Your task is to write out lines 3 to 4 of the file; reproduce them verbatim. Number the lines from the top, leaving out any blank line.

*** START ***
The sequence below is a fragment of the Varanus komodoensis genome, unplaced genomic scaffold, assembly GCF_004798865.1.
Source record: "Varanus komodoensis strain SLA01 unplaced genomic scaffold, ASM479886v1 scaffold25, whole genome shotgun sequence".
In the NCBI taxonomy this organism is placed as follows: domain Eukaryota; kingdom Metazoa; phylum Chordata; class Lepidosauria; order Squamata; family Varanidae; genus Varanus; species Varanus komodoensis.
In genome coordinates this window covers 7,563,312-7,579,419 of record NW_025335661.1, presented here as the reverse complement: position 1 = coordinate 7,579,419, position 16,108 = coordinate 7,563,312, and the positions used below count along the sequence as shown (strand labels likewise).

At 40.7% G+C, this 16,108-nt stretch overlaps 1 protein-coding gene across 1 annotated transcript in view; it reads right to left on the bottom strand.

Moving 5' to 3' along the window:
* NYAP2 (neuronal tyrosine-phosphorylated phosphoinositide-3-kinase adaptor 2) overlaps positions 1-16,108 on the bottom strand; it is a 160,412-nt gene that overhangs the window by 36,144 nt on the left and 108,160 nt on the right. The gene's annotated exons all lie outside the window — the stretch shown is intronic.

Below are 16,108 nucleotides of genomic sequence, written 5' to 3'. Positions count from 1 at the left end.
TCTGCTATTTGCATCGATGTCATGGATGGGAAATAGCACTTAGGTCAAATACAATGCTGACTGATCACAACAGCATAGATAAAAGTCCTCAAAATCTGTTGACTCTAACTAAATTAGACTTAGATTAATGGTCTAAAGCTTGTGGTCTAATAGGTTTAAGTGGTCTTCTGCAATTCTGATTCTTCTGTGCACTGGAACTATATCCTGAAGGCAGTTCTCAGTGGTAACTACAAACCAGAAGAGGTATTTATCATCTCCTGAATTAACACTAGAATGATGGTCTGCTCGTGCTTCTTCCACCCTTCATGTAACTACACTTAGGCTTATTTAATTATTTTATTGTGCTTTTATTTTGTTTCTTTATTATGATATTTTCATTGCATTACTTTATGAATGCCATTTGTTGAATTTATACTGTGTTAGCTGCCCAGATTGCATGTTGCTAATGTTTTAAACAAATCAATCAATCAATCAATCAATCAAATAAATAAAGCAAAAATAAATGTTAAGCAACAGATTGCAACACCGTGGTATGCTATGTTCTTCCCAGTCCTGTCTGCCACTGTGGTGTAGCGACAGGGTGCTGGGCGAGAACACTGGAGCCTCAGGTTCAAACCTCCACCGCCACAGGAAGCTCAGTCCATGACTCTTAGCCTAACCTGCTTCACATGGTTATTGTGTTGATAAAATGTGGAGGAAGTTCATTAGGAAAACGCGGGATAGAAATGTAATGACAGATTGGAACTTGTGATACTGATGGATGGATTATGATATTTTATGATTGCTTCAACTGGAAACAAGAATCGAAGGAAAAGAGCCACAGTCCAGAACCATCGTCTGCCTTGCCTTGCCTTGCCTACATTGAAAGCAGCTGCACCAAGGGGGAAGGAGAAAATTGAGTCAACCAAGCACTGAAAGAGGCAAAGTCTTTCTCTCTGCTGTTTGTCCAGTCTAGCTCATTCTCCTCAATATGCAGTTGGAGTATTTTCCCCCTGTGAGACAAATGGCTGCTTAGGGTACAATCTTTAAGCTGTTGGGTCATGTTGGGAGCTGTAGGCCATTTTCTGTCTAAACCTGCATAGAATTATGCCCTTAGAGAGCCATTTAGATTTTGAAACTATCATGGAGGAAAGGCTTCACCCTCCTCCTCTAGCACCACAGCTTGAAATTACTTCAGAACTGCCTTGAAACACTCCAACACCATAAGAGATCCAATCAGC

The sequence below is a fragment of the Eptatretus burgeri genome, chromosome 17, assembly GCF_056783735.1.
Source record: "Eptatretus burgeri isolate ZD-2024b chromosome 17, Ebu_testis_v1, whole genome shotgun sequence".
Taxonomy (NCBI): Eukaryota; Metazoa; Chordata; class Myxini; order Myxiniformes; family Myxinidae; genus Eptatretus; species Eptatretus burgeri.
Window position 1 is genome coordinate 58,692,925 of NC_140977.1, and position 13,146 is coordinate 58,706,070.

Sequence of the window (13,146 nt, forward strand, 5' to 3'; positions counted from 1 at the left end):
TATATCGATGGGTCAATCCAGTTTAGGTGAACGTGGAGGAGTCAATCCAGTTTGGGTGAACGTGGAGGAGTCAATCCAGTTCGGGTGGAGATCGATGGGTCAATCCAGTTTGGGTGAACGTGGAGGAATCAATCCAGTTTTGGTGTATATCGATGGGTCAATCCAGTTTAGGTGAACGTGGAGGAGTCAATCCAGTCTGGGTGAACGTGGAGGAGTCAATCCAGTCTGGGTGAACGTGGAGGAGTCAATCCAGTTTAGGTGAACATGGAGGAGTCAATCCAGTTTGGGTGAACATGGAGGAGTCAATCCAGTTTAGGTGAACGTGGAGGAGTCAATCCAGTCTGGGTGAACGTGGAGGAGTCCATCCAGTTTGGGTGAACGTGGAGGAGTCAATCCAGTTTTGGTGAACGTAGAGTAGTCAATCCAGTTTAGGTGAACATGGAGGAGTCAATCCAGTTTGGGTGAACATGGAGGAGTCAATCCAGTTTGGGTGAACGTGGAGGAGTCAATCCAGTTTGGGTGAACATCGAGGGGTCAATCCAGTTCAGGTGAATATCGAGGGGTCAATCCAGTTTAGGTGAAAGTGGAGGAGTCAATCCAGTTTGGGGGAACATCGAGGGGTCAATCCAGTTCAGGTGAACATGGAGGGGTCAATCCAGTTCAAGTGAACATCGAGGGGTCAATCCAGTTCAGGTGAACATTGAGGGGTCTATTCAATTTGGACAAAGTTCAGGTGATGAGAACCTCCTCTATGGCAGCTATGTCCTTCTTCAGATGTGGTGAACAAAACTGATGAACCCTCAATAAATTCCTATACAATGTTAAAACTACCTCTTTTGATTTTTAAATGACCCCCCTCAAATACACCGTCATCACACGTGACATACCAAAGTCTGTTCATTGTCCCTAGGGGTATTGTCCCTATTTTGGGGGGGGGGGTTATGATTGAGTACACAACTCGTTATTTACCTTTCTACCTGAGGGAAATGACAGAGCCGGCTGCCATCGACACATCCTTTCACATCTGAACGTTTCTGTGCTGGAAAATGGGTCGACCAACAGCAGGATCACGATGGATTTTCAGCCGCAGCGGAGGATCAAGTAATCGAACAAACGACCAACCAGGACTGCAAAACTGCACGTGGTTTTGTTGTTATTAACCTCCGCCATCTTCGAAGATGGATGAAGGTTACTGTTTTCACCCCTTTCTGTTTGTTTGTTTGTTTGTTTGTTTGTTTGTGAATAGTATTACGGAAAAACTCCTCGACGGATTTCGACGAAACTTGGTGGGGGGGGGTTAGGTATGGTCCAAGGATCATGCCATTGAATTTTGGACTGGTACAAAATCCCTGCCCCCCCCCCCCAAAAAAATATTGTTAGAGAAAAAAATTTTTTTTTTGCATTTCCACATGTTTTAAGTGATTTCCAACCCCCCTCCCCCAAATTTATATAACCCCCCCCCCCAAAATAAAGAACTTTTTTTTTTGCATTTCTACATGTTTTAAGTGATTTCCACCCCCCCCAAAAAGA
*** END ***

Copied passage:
In the NCBI taxonomy this organism is placed as follows: domain Eukaryota; kingdom Metazoa; phylum Chordata; class Lepidosauria; order Squamata; family Varanidae; genus Varanus; species Varanus komodoensis.
In genome coordinates this window covers 7,563,312-7,579,419 of record NW_025335661.1, presented here as the reverse complement: position 1 = coordinate 7,579,419, position 16,108 = coordinate 7,563,312, and the positions used below count along the sequence as shown (strand labels likewise).